The Pepper-Spraying Cop Got a Bigger Payout Than His Victims

Lt. John Pike reached a $38,000 settlement in a worker's-compensation claim. The UC Davis students he assaulted got $30,000 each.
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Remember Lt. John Pike?

The UC Davis police officer is infamous for turning highly pressurized pepper spray on nonviolent student protesters at point-blank range as they sat on a campus path. The assault was captured on camera and video and inspired a web meme.

Thankfully, Pike is no longer employed by the UC system. His long goodbye was nevertheless a scandal in itself. An official investigation suggested that there was no legal basis for the raid on the students that day and that Pike violated policy. But California public-employee rules prevented the pepper-spray cop from being fired.

After five months, an independent investigation found that "Lt. Pike Bears Primary Responsibility for the Objectively Unreasonable Decision to Use Pepper Spray on the Students Sitting in a Line and for the Manner in Which the Pepper Spray Was Used." Yet he remained on administrative leave eight months after the incident. By my calculations, Pike received more than $70,000 in salary between the pepper-spray incident and the day he ceased to be employed at UC Davis, though he did no work in that time. And when his employment finally ended?

"The internal affairs investigation into last November's pepper-spraying controversy at UC Davis concluded that Lt. John Pike acted reasonably, with a subsequent review concluding he should have faced demotion or a suspension at worst," The Sacramento Bee reported in August 2012. Think of what that means, I urged readers:

Lt. Pike was caught on video pepper-spraying seated, non-violent protesters in the face, using a device he was not authorized to carry and that he held closer to their bodies than is recommended. Those viewing his actions on the Internet regarded them as needless and abusive in sufficient numbers that he became a figure of national attention. Two independent reports commissioned by UC Davis concluded that he had acted unacceptably that day in numerous ways. But the internal affairs process used to discipline police officers concluded that he acted reasonably. It is only because new Police Chief Matthew Carmichael overruled its findings, possibly opening UC Davis up to a wrongful termination suit, that Lt. Pike was reportedly terminated. So I ask again. Is there any doubt that this system prioritizes the job security of campus police officers above the safety and well being of students?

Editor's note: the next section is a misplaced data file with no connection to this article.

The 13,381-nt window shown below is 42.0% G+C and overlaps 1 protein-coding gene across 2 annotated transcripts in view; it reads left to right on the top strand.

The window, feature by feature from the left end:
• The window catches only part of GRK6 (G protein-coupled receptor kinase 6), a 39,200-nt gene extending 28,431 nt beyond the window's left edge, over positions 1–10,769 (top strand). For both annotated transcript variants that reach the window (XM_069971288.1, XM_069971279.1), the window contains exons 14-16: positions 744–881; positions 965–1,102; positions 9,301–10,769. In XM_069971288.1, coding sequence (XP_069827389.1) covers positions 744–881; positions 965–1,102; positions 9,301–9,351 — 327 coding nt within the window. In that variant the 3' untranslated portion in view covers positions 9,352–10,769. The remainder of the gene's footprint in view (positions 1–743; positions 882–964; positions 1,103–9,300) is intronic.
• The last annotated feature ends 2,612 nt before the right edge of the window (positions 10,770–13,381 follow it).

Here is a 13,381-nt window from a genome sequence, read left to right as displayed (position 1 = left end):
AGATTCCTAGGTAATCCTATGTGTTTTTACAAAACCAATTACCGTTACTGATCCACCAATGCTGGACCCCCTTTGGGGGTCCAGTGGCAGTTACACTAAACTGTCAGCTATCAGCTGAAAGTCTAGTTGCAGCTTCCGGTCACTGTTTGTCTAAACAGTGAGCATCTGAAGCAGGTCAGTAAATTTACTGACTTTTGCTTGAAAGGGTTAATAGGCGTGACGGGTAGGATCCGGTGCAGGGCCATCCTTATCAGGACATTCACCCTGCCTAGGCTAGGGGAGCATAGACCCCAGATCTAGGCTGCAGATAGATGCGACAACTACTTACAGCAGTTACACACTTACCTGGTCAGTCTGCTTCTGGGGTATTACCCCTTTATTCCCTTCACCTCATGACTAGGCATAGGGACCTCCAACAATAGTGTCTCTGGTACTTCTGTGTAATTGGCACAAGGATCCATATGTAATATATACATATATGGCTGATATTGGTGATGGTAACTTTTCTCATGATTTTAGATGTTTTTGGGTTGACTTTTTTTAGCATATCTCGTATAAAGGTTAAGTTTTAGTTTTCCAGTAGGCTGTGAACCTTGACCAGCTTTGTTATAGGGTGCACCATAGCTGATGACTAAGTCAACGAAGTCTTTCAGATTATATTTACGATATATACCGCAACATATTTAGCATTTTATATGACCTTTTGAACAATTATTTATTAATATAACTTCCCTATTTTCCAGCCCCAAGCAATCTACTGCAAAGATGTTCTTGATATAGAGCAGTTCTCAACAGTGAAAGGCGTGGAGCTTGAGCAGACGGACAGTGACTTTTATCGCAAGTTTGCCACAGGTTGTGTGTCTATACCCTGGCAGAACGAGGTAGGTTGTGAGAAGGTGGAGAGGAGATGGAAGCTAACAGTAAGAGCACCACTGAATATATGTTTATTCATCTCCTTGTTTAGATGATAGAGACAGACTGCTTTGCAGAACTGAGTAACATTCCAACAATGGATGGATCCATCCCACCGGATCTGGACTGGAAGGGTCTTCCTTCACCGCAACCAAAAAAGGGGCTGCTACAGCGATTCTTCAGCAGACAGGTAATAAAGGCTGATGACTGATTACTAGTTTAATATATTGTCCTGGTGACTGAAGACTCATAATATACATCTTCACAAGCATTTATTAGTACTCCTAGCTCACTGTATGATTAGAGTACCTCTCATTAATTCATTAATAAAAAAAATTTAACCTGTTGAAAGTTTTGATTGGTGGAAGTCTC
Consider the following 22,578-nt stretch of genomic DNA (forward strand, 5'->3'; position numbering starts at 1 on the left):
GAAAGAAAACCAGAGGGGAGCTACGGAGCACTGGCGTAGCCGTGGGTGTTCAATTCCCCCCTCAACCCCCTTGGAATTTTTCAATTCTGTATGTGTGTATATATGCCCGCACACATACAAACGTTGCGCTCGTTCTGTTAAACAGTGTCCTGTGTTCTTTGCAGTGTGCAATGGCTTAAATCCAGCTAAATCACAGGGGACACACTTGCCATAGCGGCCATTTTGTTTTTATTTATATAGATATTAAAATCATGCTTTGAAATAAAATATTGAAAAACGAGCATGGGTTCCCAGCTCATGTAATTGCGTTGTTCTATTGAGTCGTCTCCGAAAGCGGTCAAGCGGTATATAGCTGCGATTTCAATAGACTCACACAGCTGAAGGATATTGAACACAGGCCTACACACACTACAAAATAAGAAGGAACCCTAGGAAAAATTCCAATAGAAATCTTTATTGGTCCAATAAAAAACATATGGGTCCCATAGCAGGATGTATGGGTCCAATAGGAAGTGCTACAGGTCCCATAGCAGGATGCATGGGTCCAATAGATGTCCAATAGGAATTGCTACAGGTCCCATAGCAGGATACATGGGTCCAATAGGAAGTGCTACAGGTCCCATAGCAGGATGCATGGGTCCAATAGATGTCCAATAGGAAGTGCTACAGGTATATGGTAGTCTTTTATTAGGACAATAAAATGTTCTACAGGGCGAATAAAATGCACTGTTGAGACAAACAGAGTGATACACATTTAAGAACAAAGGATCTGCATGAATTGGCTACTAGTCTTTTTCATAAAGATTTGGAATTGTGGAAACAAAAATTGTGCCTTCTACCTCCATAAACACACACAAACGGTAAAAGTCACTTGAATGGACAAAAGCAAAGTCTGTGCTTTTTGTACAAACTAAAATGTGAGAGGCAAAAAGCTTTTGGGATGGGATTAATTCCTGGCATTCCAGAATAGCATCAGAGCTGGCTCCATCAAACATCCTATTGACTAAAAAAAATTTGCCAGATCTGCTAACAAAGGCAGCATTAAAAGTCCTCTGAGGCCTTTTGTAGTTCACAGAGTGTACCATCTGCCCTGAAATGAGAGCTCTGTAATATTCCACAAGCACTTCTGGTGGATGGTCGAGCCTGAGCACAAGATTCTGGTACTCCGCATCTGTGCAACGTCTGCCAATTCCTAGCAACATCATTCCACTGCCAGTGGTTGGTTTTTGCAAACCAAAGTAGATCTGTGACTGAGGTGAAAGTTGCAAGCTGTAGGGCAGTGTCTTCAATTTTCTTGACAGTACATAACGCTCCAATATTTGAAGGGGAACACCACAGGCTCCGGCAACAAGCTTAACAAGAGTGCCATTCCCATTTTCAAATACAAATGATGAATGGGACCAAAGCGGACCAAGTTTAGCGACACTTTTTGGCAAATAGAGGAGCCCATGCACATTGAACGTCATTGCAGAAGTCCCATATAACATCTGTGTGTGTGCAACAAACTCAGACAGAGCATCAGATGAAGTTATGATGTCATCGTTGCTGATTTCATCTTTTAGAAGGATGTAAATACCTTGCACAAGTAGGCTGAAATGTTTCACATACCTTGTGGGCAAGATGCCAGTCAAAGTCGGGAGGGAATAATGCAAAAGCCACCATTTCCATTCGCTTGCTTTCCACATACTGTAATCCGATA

That's where the matter rested until this week.

As noted by The Atlantic Wire:

Former UC Davis officer John Pike, famous for casually pepper spraying a group of students in the face during a 2011 protest, was awarded a $38,000 settlement for psychiatric injuries for the way he was treated afterwards. Pike, who was eventually fired, filed a workers compensation claim this summer. That means that Pike, who walked up to a group of sitting, passive students and pepper sprayed their faces, will get a comparable compensation from the university to that awarded to the students he targeted. UC Davis has also settled with the students actually targeted by Pike's pepper spray, agreeing to pay out $1 million total to 21 plaintiffs. That breaks down to a bit less per student than Pike himself will get: $30,000 per plaintiff, plus a $250,000 sum for their lawyers to split and a handful of other delegated portions of the award. The university also formally apologized ... Pike's settlement includes $5,700 in legal fees for his lawyer in the case. 

Pike was eligible for worker's comp from the incident after a psychiatrist found that the former officer has a "moderate" disability, ABC affiliate KXTV explains. He claimed to have "suffered depression and anxiety over the way he was treated in the wake of the incident," they note.

This is the outcome of the rules California has established for dealing with public-safety employees and worker's compensation. Does anyone else think it's time for reforms?

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Conor Friedersdorf is a staff writer at The Atlantic, where he focuses on politics and national affairs. He lives in Venice, California, and is the founding editor of The Best of Journalism, a newsletter devoted to exceptional nonfiction.

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